WHY PREPARE? Emergency preparations for older, ill and special needs residents present a real challenge. Protecting yourself and your family when disaster strikes requires planning ahead. Disasters can strike quickly and without warning. You may need to evacuate your neighborhood or confine yourself to your home. You may need to cope without basic services -- water, gas, electricity or telephones-- were cut off.Local officials and relief workers will be on the scene after a disaster, but they cannot reach everyone right away.You are in the best position to plan for your own safety as you are best able to know your functional abilities and possible needs during an emergencysituation. You can cope with disaster by preparing in advance with your family and care attendants.

Knowing What You Need to Do is
Your Best Protection and Your Responsibility.

Here, the focus is on the particular needs
of older, ill and special needs residents.

CREATE A PERSONAL SUPPORT NETWORK Create a personal support network and a personal assessment. A personal support network can help you identify the resources you need and can assist you after a disaster happens.The network should include people at home, work and any other place where you spend a lot of time. They should be people you can rely on and who know your capabilities and needs. Aim for several people for each location since not everyone will be available if an emergency strikes.

COMPLETE A PERSONAL ASSESSMENT Make a list of your personal needs and your resources for meeting them in a disaster environment. Think about the following questions and write your answers that you will share with your network. Base your plan on your lowest anticipated level of functioning.

Daily Living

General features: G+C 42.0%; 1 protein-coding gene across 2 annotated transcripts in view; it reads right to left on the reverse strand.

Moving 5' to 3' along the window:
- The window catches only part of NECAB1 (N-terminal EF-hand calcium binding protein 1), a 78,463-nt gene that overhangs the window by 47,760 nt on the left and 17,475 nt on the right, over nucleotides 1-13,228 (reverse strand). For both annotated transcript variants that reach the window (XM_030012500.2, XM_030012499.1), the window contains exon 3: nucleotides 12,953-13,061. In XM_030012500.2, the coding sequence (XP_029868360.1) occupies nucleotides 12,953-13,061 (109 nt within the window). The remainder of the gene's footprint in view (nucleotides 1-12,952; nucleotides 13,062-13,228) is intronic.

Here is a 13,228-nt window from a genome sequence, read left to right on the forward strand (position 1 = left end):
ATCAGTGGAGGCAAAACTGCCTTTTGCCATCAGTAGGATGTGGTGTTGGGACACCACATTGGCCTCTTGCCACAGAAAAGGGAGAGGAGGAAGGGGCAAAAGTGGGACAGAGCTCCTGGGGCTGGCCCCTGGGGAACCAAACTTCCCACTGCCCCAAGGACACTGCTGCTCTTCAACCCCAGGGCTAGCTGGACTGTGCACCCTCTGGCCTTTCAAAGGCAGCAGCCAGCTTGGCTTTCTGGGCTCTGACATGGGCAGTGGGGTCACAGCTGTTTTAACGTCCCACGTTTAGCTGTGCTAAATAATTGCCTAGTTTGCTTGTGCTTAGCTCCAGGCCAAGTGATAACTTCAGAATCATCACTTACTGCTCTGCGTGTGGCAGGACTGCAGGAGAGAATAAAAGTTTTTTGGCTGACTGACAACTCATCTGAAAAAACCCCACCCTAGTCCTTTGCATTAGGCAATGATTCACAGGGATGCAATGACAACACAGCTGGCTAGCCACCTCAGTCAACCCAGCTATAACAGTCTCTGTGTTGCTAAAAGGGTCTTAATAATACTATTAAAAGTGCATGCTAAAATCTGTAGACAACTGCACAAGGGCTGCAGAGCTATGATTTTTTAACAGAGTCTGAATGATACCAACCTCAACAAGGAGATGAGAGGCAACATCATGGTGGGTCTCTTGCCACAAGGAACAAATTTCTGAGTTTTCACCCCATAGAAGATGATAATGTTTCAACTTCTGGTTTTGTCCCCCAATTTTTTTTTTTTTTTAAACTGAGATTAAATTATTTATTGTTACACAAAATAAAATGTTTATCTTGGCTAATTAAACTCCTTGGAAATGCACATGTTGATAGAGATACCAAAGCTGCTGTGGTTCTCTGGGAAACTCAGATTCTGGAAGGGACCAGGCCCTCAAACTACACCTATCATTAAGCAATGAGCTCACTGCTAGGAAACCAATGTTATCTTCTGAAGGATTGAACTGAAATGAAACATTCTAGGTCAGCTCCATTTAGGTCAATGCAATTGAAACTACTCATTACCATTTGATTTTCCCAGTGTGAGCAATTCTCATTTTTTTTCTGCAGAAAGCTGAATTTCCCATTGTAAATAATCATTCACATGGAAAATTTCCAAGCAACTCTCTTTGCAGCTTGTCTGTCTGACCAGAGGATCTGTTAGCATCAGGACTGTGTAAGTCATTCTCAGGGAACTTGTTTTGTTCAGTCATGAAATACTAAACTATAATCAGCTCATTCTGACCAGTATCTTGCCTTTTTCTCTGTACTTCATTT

• Do you use assistance and equipment with bathing, dressing and grooming?

  • What will you do if water service is cut off or if you are unable to heat water?

  • Do you use special utensils that help you prepare or eat food?

  • Do you have a back-up power supply for use with equipment that runs on electricity?


  • Will debris in your home obstruct your exit route following the disaster? Do you need help to evacuate? Can you reach and activate an alarm?

  • Do you need help to get groceries, medications and medical supplies?

  • If the elevator cannot be used, are there other exits? Do emergency alarms work without electrical service?

  • How will you summon help? Do your hearing aids work if wet from emergency sprinklers?

  • What can you do if you cannot find your mobility aids or if ramps are shaken loose?

  • Take your pets with you if you evacuate. Prepare a list of family, friends, boarding facilities, veterinarians, and "pet-friendly" hotels that could shelter your pets in an emergency. However, only service animals are permitted in emergency public shelters. Have and up to date license for your service animal.

1. Make Emergency and Back-up Plans

  • Contact your Personal Care Attendant and Building Manager. Review the information you gathered about hazards and emergency plans.

  • Ask an out-of-town friend or relative to be your contact. Following a disaster, family members should call this person and tell them where they are. It is often easier to make a long distance call than a local call from a disaster area.

A form for recording this information can be found at www.ready.gov - or at www.redcross.org/contactcard. Also get copies of blank wallet cards on which contact information can be recorded and carried in a wallet, purse, backpack, etc, for quick reference.